Calico, I later learned, was one of Tokyo’s first cat cafes. It’s also the largest, which may explain why its inhabitants seem more relaxed — although perhaps it’s the Bach and Pachelbel on the sound system.
The more than 50 cats can prowl between two floors, climb the specialized furniture or stare out the window at bustling Shinjuku, a neighborhood where nearly any entertainment (not all of it strictly legal) is available.
At Calico and similar establishments, guests may give the cats treats (that works) or entice them with toys (that usually doesn’t). Chasing, awakening or picking up the animals is forbidden, and visitors are encouraged to wait to be approached. That didn’t yield results at other cat cafes I visited, but it did at Calico. On two of my three visits, I sat on the carpeted floor and was soon approached by a friendly animal who sniffed and rubbed me and finally coiled into my lap.
And the third time? I was with an 11-year-old, who was firmly barred.
The staffer recommended Nekorobi (“cat lobby”), a few stops up the Yamanote line that loops around central Tokyo.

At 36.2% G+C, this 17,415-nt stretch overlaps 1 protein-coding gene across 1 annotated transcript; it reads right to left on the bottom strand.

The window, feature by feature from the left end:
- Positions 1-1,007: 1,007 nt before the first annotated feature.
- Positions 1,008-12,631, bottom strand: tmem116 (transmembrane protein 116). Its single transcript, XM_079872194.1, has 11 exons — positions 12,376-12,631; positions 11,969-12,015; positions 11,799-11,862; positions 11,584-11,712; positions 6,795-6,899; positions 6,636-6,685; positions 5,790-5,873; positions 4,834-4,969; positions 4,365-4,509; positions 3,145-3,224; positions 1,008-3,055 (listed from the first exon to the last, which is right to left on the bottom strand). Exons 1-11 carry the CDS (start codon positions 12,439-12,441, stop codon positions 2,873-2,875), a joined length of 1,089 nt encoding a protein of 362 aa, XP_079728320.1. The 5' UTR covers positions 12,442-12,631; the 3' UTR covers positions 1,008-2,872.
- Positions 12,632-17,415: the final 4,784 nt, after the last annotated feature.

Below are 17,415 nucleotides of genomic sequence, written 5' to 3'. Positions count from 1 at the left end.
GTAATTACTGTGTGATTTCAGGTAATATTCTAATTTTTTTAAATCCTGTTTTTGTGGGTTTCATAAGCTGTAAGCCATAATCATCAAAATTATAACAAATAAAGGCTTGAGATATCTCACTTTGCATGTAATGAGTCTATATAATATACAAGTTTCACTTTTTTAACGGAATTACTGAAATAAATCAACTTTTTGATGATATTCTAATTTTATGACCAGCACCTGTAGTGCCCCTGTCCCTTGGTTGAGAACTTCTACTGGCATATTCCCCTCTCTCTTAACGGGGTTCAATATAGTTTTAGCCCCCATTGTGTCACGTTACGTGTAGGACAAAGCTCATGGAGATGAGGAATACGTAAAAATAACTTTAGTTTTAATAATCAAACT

Ikebukuro is a slightly less hectic version of Shinjuku, and both are among the many shopping and amusement districts that flourish around major train stations. It boasts the usual attractions: Food and alcohol, strip clubs and hostess bars, cats and bunnies. Ikebukuro is home to Mimi, one of the few cafes where multiple rabbits run free rather than being uncaged temporarily for one-on-one encounters. (When I visited Mimi, it was closed.)
Nekorobi has no age limit, and the $9 cover charge includes as many soft drinks and hard candies as you can consume; also available are games, a laptop and a selection of pens. It was more like a communal rec room with cats than a place to interact with the eight felines on active duty. As Abba and Blondie played, the cats diffidently prowled the medium-size room and occasionally snarled at one another, something I never saw at Calico.